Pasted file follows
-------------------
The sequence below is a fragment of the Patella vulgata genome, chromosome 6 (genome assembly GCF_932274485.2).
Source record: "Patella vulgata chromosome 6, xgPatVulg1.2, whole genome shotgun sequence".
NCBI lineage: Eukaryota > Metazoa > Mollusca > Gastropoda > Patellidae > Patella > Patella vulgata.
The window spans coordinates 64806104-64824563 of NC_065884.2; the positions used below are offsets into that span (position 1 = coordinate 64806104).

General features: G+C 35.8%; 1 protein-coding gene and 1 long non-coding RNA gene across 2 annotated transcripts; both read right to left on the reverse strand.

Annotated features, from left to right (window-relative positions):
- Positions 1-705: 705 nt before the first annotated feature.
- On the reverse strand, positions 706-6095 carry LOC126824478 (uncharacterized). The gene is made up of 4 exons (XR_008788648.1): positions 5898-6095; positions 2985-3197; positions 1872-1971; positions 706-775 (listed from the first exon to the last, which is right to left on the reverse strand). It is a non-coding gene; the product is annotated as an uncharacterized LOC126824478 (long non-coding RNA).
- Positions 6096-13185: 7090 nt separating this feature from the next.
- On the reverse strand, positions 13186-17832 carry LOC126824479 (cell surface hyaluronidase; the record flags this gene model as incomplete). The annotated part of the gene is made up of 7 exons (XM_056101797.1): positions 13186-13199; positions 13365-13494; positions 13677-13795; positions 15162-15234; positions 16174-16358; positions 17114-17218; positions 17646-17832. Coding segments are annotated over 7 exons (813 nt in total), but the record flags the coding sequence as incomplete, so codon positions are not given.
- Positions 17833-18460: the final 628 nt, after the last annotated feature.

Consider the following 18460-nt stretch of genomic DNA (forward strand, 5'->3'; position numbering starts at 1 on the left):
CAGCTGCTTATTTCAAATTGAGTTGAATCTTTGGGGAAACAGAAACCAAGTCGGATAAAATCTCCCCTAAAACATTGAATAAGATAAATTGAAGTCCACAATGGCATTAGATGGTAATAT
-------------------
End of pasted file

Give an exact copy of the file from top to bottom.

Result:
The sequence below is a fragment of the Patella vulgata genome, chromosome 6 (genome assembly GCF_932274485.2).
Source record: "Patella vulgata chromosome 6, xgPatVulg1.2, whole genome shotgun sequence".
NCBI lineage: Eukaryota > Metazoa > Mollusca > Gastropoda > Patellidae > Patella > Patella vulgata.
The window spans coordinates 64806104-64824563 of NC_065884.2; the positions used below are offsets into that span (position 1 = coordinate 64806104).

General features: G+C 35.8%; 1 protein-coding gene and 1 long non-coding RNA gene across 2 annotated transcripts; both read right to left on the reverse strand.

Annotated features, from left to right (window-relative positions):
- Positions 1-705: 705 nt before the first annotated feature.
- On the reverse strand, positions 706-6095 carry LOC126824478 (uncharacterized). The gene is made up of 4 exons (XR_008788648.1): positions 5898-6095; positions 2985-3197; positions 1872-1971; positions 706-775 (listed from the first exon to the last, which is right to left on the reverse strand). It is a non-coding gene; the product is annotated as an uncharacterized LOC126824478 (long non-coding RNA).
- Positions 6096-13185: 7090 nt separating this feature from the next.
- On the reverse strand, positions 13186-17832 carry LOC126824479 (cell surface hyaluronidase; the record flags this gene model as incomplete). The annotated part of the gene is made up of 7 exons (XM_056101797.1): positions 13186-13199; positions 13365-13494; positions 13677-13795; positions 15162-15234; positions 16174-16358; positions 17114-17218; positions 17646-17832. Coding segments are annotated over 7 exons (813 nt in total), but the record flags the coding sequence as incomplete, so codon positions are not given.
- Positions 17833-18460: the final 628 nt, after the last annotated feature.

Consider the following 18460-nt stretch of genomic DNA (forward strand, 5'->3'; position numbering starts at 1 on the left):
CAGCTGCTTATTTCAAATTGAGTTGAATCTTTGGGGAAACAGAAACCAAGTCGGATAAAATCTCCCCTAAAACATTGAATAAGATAAATTGAAGTCCACAATGGCATTAGATGGTAATAT